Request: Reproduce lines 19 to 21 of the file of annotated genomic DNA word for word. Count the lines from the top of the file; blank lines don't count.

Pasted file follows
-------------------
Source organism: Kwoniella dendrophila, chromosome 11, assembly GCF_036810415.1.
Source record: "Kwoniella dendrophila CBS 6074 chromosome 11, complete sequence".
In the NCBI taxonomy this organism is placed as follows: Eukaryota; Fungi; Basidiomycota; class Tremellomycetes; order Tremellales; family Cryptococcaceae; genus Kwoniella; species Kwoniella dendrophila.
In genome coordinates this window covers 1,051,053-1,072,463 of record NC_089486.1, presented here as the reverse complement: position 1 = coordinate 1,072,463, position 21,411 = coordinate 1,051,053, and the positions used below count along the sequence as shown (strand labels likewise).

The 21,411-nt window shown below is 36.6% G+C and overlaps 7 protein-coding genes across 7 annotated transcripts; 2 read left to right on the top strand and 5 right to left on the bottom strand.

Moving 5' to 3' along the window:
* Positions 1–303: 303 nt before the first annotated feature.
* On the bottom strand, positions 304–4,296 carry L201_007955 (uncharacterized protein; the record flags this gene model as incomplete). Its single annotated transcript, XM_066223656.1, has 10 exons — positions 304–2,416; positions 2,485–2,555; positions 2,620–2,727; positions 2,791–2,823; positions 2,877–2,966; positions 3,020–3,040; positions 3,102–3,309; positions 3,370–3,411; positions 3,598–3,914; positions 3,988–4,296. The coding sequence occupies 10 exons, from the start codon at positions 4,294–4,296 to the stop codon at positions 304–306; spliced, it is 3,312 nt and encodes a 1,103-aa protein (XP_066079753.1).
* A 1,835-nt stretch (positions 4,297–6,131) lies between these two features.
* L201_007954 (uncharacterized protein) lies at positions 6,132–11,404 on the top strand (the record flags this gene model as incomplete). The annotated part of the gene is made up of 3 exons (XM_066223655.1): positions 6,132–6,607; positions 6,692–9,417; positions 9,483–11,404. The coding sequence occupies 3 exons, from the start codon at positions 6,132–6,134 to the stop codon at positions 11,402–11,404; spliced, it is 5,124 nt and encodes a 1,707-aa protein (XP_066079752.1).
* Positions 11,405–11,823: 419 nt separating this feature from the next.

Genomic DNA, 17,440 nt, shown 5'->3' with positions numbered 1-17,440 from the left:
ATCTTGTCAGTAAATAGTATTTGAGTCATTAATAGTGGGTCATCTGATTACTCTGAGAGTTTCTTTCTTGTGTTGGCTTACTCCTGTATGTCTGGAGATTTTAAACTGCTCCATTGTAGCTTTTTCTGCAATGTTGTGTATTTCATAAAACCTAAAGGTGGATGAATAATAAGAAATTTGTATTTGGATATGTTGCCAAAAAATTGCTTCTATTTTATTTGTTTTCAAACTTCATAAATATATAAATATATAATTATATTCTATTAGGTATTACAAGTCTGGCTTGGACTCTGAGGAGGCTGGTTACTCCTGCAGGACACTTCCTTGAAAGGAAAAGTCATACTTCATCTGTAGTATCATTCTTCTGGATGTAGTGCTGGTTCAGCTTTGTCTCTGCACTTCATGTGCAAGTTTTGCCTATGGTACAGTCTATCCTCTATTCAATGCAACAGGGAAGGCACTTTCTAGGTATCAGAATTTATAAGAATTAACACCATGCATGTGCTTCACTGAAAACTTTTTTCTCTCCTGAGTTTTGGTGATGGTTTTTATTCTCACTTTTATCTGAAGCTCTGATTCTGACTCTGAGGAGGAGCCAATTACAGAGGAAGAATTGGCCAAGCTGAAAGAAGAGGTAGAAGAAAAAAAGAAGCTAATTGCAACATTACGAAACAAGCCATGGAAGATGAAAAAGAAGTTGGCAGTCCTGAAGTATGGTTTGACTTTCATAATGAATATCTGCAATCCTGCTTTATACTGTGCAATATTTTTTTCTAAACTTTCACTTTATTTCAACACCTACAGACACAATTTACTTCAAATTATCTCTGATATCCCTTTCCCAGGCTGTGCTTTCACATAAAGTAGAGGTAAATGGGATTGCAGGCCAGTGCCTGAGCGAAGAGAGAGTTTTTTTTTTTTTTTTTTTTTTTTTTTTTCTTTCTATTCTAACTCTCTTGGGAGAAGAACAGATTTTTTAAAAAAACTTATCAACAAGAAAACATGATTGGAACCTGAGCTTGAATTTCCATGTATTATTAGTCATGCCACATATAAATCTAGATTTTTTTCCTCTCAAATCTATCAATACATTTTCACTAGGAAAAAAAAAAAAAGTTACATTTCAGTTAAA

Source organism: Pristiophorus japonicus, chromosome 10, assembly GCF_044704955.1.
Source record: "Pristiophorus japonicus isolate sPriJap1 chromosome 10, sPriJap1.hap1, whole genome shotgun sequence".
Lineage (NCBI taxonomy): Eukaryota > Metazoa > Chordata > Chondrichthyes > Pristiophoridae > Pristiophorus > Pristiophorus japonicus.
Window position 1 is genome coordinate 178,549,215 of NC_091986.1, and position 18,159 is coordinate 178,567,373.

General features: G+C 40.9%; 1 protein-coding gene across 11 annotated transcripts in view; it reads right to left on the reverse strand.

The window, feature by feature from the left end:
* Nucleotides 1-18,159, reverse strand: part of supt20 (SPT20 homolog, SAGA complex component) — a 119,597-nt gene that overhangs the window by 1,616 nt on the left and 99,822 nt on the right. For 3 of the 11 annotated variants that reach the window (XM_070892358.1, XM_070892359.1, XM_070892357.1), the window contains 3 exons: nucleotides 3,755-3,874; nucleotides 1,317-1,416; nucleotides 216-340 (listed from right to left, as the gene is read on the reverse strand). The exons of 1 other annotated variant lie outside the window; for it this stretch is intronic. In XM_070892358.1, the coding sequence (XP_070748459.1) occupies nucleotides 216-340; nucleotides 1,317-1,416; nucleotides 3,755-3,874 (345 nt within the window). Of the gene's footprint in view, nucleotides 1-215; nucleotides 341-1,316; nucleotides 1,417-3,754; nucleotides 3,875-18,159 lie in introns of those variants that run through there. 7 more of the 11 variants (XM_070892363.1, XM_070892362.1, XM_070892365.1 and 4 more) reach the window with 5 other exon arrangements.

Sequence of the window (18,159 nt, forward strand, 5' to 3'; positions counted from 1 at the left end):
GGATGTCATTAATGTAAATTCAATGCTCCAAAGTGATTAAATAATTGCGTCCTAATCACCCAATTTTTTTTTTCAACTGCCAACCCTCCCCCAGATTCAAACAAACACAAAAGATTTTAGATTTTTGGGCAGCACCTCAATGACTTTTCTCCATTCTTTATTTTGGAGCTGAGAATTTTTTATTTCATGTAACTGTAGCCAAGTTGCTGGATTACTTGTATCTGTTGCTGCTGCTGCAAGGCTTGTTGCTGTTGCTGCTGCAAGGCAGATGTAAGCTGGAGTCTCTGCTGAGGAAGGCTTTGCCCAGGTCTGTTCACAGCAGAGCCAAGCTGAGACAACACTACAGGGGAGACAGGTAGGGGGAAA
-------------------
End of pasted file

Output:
The window, feature by feature from the left end:
* Nucleotides 1-18,159, reverse strand: part of supt20 (SPT20 homolog, SAGA complex component) — a 119,597-nt gene that overhangs the window by 1,616 nt on the left and 99,822 nt on the right. For 3 of the 11 annotated variants that reach the window (XM_070892358.1, XM_070892359.1, XM_070892357.1), the window contains 3 exons: nucleotides 3,755-3,874; nucleotides 1,317-1,416; nucleotides 216-340 (listed from right to left, as the gene is read on the reverse strand). The exons of 1 other annotated variant lie outside the window; for it this stretch is intronic. In XM_070892358.1, the coding sequence (XP_070748459.1) occupies nucleotides 216-340; nucleotides 1,317-1,416; nucleotides 3,755-3,874 (345 nt within the window). Of the gene's footprint in view, nucleotides 1-215; nucleotides 341-1,316; nucleotides 1,417-3,754; nucleotides 3,875-18,159 lie in introns of those variants that run through there. 7 more of the 11 variants (XM_070892363.1, XM_070892362.1, XM_070892365.1 and 4 more) reach the window with 5 other exon arrangements.

Sequence of the window (18,159 nt, forward strand, 5' to 3'; positions counted from 1 at the left end):